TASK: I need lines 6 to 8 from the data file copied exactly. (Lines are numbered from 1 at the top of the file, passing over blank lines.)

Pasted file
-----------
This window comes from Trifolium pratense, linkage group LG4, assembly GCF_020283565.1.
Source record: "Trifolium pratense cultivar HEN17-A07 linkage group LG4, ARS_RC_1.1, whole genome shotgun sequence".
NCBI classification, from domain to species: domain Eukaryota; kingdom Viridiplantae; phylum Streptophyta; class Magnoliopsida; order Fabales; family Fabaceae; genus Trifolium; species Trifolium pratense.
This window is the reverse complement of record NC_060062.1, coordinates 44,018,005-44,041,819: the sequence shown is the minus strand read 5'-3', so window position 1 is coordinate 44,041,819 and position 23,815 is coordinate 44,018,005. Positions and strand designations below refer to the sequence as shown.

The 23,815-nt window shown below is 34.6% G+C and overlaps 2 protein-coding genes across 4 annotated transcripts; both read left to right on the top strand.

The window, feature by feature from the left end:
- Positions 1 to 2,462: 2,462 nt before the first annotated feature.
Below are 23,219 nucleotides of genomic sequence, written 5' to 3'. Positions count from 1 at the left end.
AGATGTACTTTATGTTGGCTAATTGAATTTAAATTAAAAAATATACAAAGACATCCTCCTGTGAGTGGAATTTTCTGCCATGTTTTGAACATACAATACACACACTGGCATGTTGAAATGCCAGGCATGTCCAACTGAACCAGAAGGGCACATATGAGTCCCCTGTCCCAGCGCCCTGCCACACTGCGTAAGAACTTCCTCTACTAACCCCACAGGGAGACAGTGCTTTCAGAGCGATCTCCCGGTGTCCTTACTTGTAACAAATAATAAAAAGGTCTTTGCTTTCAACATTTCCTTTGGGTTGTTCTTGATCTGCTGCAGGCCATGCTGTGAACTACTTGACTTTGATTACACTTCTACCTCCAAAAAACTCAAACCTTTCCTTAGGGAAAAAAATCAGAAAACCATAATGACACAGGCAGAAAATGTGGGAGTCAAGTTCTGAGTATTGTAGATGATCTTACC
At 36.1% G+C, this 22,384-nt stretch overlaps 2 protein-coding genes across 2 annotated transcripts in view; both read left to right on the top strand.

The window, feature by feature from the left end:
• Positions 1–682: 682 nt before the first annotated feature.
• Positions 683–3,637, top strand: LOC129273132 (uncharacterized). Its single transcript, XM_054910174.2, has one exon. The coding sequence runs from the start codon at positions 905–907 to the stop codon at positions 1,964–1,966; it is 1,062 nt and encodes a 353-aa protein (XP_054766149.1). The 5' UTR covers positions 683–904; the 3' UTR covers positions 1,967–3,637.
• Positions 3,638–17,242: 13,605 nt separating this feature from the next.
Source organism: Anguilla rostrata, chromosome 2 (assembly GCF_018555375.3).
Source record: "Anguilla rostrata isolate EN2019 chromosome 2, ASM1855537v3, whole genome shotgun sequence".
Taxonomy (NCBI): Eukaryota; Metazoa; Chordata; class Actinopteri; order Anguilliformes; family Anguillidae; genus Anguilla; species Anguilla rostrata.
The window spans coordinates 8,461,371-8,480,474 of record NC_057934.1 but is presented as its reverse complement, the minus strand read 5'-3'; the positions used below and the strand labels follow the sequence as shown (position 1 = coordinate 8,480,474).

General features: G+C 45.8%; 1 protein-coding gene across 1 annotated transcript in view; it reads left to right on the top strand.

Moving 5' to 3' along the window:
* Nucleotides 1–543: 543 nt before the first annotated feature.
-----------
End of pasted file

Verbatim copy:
The window, feature by feature from the left end:
- Positions 1 to 2,462: 2,462 nt before the first annotated feature.
Below are 23,219 nucleotides of genomic sequence, written 5' to 3'. Positions count from 1 at the left end.